Archive for June, 2011

Thought you all might find this illuminating. Three separate ideas that all have a common thread, and illustrate the relevance of videogames beyond entertainment.

First, Robert Wood Johnson. The Robert Wood Johnson Foundation is the nation’s largest philanthropic organization devoted to public health. Its mission is to improve the quality of health and health care for all Americans, and–through its Pioneer Portfolio–has been a driving force of the Games For Health conference, as well as its regular sponsor. Why? According to Paul Tarini, Senior Programs Officer at RWJF,

We see games as both a really  interesting therapeutic intervention, but also more and more… help us learn things about people’s health and how to improve their health than we ever could before.”

Check out the full interview here.

On to the U.S. Military and the Dismounted Soldier Training System. In development: a fully-immersive, virtual training environment for U.S. army soldiers, featuring immediate performance feedback, injury simulation, 360 view and surround sound. The $57 million project is being built on the CryENGINE® 3 game engine released by German  developer Crytek in 2009 (Electronic Arts’ Crysis 2 (March 2011) was the first videogame developed with CryENGINE 3). Said Harry Martin, President and CEO of Intelligent Decisions (the company behind the development of this training system),

The goal of Dismounted Soldier is to provide our deploying soldiers with the best available training to ensure that they maintain the military advantage.”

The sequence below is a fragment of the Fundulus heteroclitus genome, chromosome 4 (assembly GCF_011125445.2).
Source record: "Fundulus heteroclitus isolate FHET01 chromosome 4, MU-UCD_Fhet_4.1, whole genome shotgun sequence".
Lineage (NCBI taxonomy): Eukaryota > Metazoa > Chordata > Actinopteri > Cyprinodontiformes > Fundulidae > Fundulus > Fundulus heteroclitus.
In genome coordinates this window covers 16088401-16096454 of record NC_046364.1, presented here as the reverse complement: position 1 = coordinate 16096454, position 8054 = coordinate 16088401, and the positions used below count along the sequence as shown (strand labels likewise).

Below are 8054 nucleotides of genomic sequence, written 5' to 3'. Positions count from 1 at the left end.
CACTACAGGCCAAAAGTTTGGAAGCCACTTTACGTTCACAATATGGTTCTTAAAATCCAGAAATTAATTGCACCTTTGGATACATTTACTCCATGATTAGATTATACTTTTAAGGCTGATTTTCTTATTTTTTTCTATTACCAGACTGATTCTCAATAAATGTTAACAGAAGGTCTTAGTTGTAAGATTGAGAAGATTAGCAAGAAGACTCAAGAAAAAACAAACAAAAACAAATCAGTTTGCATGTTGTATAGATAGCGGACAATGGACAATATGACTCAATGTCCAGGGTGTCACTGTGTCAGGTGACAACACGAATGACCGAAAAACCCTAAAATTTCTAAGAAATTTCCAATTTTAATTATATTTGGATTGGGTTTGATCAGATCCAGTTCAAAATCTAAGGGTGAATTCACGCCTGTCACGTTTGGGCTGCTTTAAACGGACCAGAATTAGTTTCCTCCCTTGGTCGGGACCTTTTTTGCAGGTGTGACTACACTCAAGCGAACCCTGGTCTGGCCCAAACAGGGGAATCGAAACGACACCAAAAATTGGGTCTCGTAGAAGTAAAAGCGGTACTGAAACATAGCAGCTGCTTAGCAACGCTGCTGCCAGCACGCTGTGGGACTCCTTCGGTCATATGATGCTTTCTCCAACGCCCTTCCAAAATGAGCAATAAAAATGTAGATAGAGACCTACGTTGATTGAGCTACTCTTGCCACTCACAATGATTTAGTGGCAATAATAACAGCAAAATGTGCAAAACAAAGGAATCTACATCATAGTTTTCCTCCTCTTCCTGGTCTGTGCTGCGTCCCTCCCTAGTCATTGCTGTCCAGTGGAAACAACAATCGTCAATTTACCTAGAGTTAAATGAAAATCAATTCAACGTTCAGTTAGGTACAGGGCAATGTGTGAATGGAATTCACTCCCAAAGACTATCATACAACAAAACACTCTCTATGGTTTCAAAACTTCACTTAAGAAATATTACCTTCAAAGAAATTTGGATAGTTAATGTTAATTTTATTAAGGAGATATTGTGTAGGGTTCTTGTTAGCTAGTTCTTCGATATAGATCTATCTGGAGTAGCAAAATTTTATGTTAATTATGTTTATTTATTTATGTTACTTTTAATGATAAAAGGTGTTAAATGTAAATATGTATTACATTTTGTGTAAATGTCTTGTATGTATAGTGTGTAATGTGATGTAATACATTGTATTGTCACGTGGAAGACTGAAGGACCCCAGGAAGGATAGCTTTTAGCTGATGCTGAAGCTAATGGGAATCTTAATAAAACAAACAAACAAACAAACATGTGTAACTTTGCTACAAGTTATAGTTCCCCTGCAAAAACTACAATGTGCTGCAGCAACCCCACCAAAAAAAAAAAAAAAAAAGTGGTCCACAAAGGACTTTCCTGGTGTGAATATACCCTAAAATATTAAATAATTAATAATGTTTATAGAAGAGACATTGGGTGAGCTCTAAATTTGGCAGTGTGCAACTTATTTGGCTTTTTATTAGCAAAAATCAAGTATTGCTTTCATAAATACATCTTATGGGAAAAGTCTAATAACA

And it’s based entirely on an engine used to build cutting-edge videogames. Here’s the full press release.

You can check out the announcement on the Off Duty Gamers website here.

And you can read more about CryENGINE 3 here.

Finally, virtual currency. Virtual currency’s been around for years: many MMORPGs (World of Warcraft being the primary example) use it to allow players to make in-game purchases, and Second Life has it’s own currency–the Linden dollar–that players use when buying or selling virtual goods. However, the Linden also has an exchange rate with the U.S. dollar, which fluctuates based on supply and demand. With the rise of social networking, though, the market for virtual goods has exploded, and the virtual economy has gone with it: this year, in the U.S. alone, its estimated value is $2.2 billion (yes, billion). Worldwide, that number is a staggering $12.5 billion. Remember, these are virtual goods. Outside of their presence in videogames, they don’t exist. At all. And yet they’re worth billions. The developers of Empire Avenue want to use the game’s economy to drive the real-world economy. Check it out here.

And you can learn more about Empire Avenue here.